In Vendée, an unscheduled care center to fight against medical deserts

Relief can be seen on his face. After a “complete denial” five or six general practitioners to examine her 18-month-old son, who was coughing harder and harder at night, Manon obtained an appointment at the unscheduled care center (CSNP), opened in January in La Roche-sur -Yon (Vendée).

Installed within the hospital center, it is intended to welcome patients in acute suffering, without vital emergency, and who have not found any other solution in town. “I’m leaving with a prescription for Ventolin and Celestene, because he has asthma,” explains this 25-year-old administrative assistant who lives in the town of Chantonnay, hit hard by medical desertification. In ten years, the Vendée has lost nearly 20% of its general practitioners. At the same time, emergency room visits have doubled to reach 180,000 per year.

→ GRANDSTAND. Medical deserts, closed schools… how to rebalance the French territory?

“The Vendée is a dynamic territory which welcomes many newcomers, including young doctors, but this is not enough to compensate for the many retirementsnotes Doctor Romain Bossis, 33, general practitioner in La Roche-sur-Yon and vice-president of the Professional Territorial Health Community (CPTS). Especially since young GPs devote more time to each patient and to their personal and family life. » As a result, slots are lacking, and patients without an attending physician are increasing. They are 112,000 in the department, or 16% of the population.

Regulate the demand for care

To avoid overcrowding the emergencies, whose attendance has doubled in ten years, city medicine and the hospital have learned to break down their walls. To be convinced, go to the control center, in the basement of the emergencies. On the one hand, an emergency doctor and assistants manage the calls made to 15 (Samu). On the other, a general practitioner receives calls made to 116 117, the on-call number for general practitioners accessible during the day. In half of the cases, the advice delivered by telephone is sufficient. “This avoids unnecessary appointments and overconsumption of care”, salute Doctor Bossis.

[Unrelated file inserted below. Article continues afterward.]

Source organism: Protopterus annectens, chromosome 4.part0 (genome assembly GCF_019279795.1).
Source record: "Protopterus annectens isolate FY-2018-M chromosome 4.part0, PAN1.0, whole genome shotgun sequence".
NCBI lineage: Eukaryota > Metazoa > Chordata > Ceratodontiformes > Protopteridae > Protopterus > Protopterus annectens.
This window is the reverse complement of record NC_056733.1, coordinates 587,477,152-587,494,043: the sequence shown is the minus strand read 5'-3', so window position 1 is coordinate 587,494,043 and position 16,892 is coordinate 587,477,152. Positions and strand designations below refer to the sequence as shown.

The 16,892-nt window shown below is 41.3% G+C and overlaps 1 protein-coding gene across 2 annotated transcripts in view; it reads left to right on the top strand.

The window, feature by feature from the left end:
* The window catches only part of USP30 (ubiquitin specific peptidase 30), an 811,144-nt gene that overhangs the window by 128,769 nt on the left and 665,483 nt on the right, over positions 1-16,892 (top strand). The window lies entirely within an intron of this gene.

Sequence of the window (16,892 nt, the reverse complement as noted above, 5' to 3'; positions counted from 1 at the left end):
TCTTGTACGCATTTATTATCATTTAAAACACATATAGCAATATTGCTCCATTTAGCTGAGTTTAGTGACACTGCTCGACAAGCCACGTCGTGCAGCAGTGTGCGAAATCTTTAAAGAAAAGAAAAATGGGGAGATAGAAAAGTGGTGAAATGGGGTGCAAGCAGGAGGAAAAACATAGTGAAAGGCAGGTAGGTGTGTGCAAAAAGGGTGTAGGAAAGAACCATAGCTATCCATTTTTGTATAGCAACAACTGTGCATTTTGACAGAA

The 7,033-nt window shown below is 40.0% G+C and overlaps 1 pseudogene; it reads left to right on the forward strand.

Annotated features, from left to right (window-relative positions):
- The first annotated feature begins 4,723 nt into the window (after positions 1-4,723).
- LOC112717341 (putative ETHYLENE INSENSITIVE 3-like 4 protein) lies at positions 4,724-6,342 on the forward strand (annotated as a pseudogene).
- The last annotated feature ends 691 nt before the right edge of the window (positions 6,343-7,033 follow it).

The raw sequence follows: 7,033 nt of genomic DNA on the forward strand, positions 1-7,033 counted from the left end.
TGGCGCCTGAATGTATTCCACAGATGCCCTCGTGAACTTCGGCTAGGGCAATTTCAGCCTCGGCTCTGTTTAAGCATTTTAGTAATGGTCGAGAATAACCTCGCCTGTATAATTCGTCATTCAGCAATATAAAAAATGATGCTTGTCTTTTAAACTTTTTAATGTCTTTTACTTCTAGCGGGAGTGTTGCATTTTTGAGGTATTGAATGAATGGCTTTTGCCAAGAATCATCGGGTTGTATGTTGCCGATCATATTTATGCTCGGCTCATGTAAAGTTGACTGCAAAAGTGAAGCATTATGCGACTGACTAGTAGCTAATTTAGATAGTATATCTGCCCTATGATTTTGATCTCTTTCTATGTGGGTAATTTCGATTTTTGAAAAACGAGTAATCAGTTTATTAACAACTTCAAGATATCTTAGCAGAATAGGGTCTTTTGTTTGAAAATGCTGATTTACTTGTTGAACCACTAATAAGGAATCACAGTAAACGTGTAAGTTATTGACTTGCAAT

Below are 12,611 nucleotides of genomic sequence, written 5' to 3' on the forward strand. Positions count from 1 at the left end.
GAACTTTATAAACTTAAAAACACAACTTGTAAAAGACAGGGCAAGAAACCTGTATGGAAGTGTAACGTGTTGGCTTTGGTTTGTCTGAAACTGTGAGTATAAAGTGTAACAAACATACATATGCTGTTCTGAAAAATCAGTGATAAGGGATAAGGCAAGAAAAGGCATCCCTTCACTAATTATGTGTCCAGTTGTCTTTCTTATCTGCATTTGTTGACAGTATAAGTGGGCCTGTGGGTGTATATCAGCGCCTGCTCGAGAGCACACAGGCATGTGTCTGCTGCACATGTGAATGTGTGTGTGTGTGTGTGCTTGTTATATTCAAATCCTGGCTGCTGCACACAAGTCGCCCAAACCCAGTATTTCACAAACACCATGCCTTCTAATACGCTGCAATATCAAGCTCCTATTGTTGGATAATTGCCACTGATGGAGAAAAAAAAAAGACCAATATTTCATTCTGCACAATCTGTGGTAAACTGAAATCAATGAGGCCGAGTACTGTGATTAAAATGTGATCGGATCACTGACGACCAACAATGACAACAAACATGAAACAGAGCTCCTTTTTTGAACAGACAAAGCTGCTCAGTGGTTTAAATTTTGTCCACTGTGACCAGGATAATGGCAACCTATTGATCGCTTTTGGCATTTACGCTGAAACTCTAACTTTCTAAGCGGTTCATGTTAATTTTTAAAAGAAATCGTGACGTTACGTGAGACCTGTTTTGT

That afternoon, his colleague observes on a tablet the photos of the reddened legs of a little boy. “This rash is definitely viral, you don’t have to do anything,” says the doctor, to worried parents on the other end of the line. He is assisted by non-scheduled care operators (OSNP) who collect administrative and medical information (symptoms, history, allergies, etc.).

“It’s a very interesting new job.testifies Catherine Padioleau. Sometimes people just need to be reassured. Some call for a mild sore throat, insect bite or even a fever of 37°C! » In the other half of the cases, an appointment is made at the CSNP or in the office of a general practitioner who has agreed to reserve slots for these patients without a solution.

“Troubleshoot people”

Three types of practitioners take turns at the CSNP, which is open every afternoon of the week: active general practitioners, retirees and young replacements who have not yet defended their thesis. All are remunerated by the hospital for this session. I come here two to four times a monthexplains Brigitte Tregouët, 64, a retired general practitioner, happy to no longer chain days of nine to ten hours. I enjoy helping out people who come for back pain, a high fever or a neglected foot fracture. »

→ MAINTENANCE. “The pharmacy is sometimes the last small Gallic village where you can access a health service”

For those who need long-term follow-up but do not have a general practitioner, an experimental consultation has opened next door, provided by ninth-year general medicine students. A lifeline for Marie-Françoise, 71 years old. “No doctor wanted me”, worries this new resident who is recovering from double breast cancer. Now identified as a priority, she will get an attending physician in the coming months. “With everything I’m struggling with, it would be better”, she breathes, already reassured by this prospect.


Measures against the emergency crisis

Without waiting for the conclusions of the “flash mission” on emergencies at the end of June, the Minister of Health, Brigitte Bourguignon, announced on Wednesday June 8 a series of “first steps” to overcome a “been difficult” to the hospital :

Doubling overtime pay for non-medical staff and additional working time for doctors (compensation in the event of exceeding, on average over four months, the 48-hour week).

Immediate start of duty for student nurses and nursing assistants having completed their initial training in June and July, without waiting for the graduation.

Facilities for combining employment and retirement for retired caregivers “volunteers”.


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